129. T. Wang, K. Chen, X. Zeng et al., “The histone demethylases Jhdm1a/1b enhance somatic cell reprogramming in a vitamin-C-dependent manner,” Cell Stem Cell, vol. 9, no. 6, pp. 575–587, 2011. View at Publisher · View at Google Scholar · View at Scopus
  130. X. Hu, L. Zhang, S. Q. Mao et al., “Tet and TDG mediate DNA demethylation essential for mesenchymal-to-epithelial transition in somatic cell reprogramming,” Cell Stem Cell, vol. 14, no. 4, pp. 512–522, 2014. View at Publisher · View at Google Scholar · View at Scopus
  131. J. Chen, L. Guo, L. Zhang et al., “Vitamin C modulates TET1 function during somatic cell reprogramming,” Nature Genetics, vol. 45, no. 12, pp. 1504–1509, 2013. View at Publisher · View at Google Scholar · View at Scopus
  132. T. P. Gu, F. Guo, H. Yang et al., “The role of Tet3 DNA dioxygenase in epigenetic reprogramming by oocytes,” Nature, vol. 477, no. 7366, pp. 606–610, 2011. View at Publisher · View at Google Scholar · View at Scopus
  133. R. M. Kohli and Y. Zhang, “TET enzymes, TDG and the dynamics of DNA demethylation,” Nature, vol. 502, no. 7472, pp. 472–479, 2013. View at Publisher · View at Google Scholar · View at Scopus
  134. C. G. Lian, Y. Xu, C. Ceol et al., “Loss of 5-hydroxymethylcytosine is an epigenetic hallmark of melanoma,” Cell, vol. 150, no. 6, pp. 1135–1146, 2012. View at Publisher · View at Google Scholar · View at Scopus
  135. C. Perez, N. Martinez-Calle, J. I. Martin-Subero et al., “TET2 mutations are associated with specific 5-methylcytosine and 5-hydroxymethylcytosine profiles in patients with chronic myelomonocytic leukemia,” PLoS One, vol. 7, no. 2, p. e31605, 2012. View at Publisher · View at Google Scholar
  136. R. Neary, C. J. Watson, and J. A. Baugh, “Epigenetics and the overhealing wound: the role of DNA methylation in fibrosis,” Fibrogenesis & Tissue Repair, vol. 8, no. 1, p. 18, 2015. View at Publisher · View at Google Scholar · View at Scopus
  137. E. Cameron, L. Pauling, and B. Leibovitz, “Ascorbic acid and cancer: a review,” Cancer Research, vol. 39, no. 3, pp. 663–681, 1979. View at Google Scholar
  138. N. J. Chinoy, “Ascorbic acid levels in mammalian tissues and its metabolic significance,” Comparative Biochemistry and Physiology A, Comparative Physiology, vol. 42, no. 4, pp. 945–952, 1972. View at Google Scholar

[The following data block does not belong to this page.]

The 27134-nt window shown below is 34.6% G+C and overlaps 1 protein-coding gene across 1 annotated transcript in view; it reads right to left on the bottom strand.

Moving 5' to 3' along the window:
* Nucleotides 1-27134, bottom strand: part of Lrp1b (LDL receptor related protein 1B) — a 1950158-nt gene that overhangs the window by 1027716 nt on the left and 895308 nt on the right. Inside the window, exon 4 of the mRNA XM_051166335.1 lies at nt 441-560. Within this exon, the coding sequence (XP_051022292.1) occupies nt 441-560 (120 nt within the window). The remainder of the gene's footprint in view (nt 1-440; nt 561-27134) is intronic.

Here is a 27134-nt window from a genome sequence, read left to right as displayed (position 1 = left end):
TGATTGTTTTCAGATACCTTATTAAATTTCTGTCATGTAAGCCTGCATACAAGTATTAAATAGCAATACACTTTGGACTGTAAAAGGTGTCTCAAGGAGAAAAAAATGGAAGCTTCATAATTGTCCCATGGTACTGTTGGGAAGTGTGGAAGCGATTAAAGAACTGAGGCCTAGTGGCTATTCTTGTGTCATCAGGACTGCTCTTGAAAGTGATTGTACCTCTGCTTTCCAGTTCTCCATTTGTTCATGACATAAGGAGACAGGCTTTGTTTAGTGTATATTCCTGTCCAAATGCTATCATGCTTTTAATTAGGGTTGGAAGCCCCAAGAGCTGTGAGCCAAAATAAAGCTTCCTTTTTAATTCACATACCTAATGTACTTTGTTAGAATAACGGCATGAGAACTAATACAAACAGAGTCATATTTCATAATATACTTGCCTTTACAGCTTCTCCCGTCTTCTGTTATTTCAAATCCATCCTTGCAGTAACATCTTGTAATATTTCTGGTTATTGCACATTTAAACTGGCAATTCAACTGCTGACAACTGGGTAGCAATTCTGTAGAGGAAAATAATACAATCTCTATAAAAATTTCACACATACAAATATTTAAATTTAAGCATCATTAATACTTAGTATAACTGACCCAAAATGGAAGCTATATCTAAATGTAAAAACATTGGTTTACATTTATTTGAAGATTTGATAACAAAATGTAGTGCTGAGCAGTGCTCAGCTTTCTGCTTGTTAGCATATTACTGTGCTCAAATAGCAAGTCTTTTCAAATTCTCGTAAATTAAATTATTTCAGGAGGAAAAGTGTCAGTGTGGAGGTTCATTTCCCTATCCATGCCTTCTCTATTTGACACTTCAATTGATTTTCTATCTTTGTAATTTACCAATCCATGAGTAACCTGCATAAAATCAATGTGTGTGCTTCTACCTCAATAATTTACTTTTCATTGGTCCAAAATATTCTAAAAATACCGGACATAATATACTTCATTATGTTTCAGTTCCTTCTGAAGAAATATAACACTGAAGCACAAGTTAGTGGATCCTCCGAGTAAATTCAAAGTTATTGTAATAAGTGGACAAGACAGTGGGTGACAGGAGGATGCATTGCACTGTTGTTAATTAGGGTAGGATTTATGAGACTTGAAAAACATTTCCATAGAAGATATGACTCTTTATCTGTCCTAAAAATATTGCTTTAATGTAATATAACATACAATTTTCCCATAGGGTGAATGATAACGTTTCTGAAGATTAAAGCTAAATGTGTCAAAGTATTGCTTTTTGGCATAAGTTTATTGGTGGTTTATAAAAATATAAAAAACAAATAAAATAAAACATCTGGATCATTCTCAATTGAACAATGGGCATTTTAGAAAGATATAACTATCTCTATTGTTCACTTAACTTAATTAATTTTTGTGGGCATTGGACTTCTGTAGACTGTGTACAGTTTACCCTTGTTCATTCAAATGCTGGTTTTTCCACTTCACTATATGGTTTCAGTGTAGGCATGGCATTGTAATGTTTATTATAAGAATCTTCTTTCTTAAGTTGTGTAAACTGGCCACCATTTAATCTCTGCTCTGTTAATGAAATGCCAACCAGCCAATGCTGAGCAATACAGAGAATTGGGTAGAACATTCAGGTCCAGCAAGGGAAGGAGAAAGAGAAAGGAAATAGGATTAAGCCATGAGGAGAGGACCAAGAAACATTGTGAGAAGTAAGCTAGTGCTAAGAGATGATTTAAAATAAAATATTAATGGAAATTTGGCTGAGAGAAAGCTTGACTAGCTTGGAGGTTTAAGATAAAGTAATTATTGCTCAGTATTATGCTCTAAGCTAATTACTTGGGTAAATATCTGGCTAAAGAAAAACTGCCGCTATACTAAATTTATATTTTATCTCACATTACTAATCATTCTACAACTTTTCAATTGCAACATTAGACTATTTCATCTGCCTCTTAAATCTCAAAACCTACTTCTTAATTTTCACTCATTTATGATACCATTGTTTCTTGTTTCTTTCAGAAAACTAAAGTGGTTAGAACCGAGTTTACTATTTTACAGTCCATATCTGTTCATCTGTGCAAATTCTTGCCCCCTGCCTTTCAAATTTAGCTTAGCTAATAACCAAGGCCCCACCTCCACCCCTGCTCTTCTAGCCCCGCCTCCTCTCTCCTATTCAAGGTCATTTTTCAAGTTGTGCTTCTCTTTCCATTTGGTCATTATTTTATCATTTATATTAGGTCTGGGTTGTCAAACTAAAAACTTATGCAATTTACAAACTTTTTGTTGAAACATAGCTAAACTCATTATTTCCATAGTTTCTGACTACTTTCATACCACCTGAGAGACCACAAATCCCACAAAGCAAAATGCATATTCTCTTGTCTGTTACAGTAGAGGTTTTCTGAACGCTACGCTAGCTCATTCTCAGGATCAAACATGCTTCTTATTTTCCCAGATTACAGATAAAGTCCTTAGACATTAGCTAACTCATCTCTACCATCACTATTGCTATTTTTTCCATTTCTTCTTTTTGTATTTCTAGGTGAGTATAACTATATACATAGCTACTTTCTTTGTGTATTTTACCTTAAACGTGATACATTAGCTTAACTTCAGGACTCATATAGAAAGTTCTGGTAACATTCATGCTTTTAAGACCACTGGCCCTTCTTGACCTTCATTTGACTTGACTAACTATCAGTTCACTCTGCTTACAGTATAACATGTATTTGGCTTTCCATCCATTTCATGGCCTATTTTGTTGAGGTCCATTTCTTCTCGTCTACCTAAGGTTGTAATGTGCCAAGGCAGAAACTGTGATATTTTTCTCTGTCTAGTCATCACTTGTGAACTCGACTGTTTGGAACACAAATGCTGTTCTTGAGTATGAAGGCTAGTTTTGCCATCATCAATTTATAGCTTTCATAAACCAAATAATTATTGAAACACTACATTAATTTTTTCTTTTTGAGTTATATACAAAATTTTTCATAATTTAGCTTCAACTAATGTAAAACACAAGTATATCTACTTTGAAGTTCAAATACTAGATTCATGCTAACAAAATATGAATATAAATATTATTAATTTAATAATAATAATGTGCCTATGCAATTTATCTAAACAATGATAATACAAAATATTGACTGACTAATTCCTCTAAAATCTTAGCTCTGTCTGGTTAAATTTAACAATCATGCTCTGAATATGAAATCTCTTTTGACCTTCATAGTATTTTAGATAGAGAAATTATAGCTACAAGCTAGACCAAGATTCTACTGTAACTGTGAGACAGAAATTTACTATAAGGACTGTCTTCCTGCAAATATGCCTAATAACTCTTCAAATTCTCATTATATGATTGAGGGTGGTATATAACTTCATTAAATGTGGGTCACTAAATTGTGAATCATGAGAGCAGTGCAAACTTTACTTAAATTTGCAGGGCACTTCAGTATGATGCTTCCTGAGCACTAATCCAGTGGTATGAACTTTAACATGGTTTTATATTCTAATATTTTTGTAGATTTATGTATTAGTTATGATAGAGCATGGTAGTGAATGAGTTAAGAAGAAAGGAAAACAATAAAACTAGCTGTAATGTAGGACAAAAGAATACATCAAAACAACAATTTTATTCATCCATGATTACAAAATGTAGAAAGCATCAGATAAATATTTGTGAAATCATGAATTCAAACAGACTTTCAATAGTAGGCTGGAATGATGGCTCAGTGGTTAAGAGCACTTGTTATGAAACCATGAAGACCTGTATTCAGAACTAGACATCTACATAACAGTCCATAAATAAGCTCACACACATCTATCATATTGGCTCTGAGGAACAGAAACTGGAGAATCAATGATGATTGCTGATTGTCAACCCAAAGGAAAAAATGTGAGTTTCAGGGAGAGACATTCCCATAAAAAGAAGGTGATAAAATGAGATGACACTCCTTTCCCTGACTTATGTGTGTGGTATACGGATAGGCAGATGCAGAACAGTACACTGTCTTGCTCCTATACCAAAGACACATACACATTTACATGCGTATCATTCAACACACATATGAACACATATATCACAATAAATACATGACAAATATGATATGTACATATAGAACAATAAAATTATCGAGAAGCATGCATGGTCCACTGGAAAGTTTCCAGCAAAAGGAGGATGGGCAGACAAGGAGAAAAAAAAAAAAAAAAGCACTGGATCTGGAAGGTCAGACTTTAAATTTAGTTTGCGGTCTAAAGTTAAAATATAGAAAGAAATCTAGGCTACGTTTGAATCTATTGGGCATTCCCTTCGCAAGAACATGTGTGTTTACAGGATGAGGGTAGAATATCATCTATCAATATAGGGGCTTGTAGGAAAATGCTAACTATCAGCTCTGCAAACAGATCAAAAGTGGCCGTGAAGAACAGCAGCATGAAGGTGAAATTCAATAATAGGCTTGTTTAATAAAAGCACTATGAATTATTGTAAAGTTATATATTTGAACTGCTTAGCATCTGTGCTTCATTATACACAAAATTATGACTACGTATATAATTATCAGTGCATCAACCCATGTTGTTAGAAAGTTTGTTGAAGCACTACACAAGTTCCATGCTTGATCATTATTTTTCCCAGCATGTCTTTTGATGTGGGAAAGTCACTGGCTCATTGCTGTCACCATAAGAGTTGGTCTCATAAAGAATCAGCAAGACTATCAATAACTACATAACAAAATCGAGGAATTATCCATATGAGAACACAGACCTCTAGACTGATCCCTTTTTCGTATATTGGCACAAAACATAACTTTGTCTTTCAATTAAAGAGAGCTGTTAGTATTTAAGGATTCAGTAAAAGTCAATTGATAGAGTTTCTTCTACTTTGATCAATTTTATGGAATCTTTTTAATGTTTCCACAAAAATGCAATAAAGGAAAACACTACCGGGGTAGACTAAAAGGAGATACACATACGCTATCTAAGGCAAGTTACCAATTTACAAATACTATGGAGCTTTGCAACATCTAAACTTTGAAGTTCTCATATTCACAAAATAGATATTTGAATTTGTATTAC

139. K. M. Choi, Y. K. Seo, H. H. Yoon et al., “Effect of ascorbic acid on bone marrow-derived mesenchymal stem cell proliferation and differentiation,” Journal of Bioscience and Bioengineering, vol. 105, no. 6, pp. 586–594, 2008. View at Publisher · View at Google Scholar · View at Scopus
  140. F. J. Alcain and M. I. Buron, “Ascorbate on cell growth and differentiation,” Journal of Bioenergetics and Biomembranes, vol. 26, no. 4, pp. 393–398, 1994. View at Publisher · View at Google Scholar · View at Scopus
  141. I. Savini, M. V. Catani, A. Rossi, G. Duranti, G. Melino, and L. Avigliano, “Characterization of keratinocyte differentiation induced by ascorbic acid: protein kinase C involvement and vitamin C homeostasis,” The Journal of Investigative Dermatology, vol. 118, no. 2, pp. 372–379, 2002. View at Publisher · View at Google Scholar · View at Scopus
  142. E. Arakawa, K. Hasegawa, J. Irie et al., “L-ascorbic acid stimulates expression of smooth muscle-specific markers in smooth muscle cells both in vitro and in vivo,” Journal of Cardiovascular Pharmacology, vol. 42, no. 6, pp. 745–751, 2003. View at Publisher · View at Google Scholar · View at Scopus
  143. Y. Wang, A. Singh, P. Xu, M. A. Pindrus, D. J. Blasioli, and D. L. Kaplan, “Expansion and osteogenic differentiation of bone marrow-derived mesenchymal stem cells on a vitamin C functionalized polymer,” Biomaterials, vol. 27, no. 17, pp. 3265–3273, 2006. View at Publisher · View at Google Scholar · View at Scopus
  144. T. M. Lin, J. L. Tsai, S. D. Lin, C. S. Lai, and C. C. Chang, “Accelerated growth and prolonged lifespan of adipose tissue-derived human mesenchymal stem cells in a medium using reduced calcium and antioxidants,” Stem Cells and Development, vol. 14, no. 1, pp. 92–102, 2005. View at Publisher · View at Google Scholar
  145. M. Tsuneto, H. Yamazaki, M. Yoshino, T. Yamada, and S. Hayashi, “Ascorbic acid promotes osteoclastogenesis from embryonic stem cells,” Biochemical and Biophysical Research Communications, vol. 335, no. 4, pp. 1239–1246, 2005. View at Publisher · View at Google Scholar · View at Scopus
  146. Y. Yan, W. Zeng, S. Song et al., “Vitamin C induces periodontal ligament progenitor cell differentiation via activation of ERK pathway mediated by PELP1,” Protein & Cell, vol. 4, no. 8, pp. 620–627, 2013. View at Publisher · View at Google Scholar · View at Scopus
  147. M. J. Huijskens, M. Walczak, N. Koller et al., “Technical advance: ascorbic acid induces development of double-positive T cells from human hematopoietic stem cells in the absence of stromal cells,” Journal of Leukocyte Biology, vol. 96, no. 6, pp. 1165–1175, 2014. View at Publisher · View at Google Scholar · View at Scopus
  148. F. Sommer, K. Kobuch, F. Brandl et al., “Ascorbic acid modulates proliferation and extracellular matrix accumulation of hyalocytes,” Tissue Engineering, vol. 13, no. 6, pp. 1281–1289, 2007. View at Publisher · View at Google Scholar · View at Scopus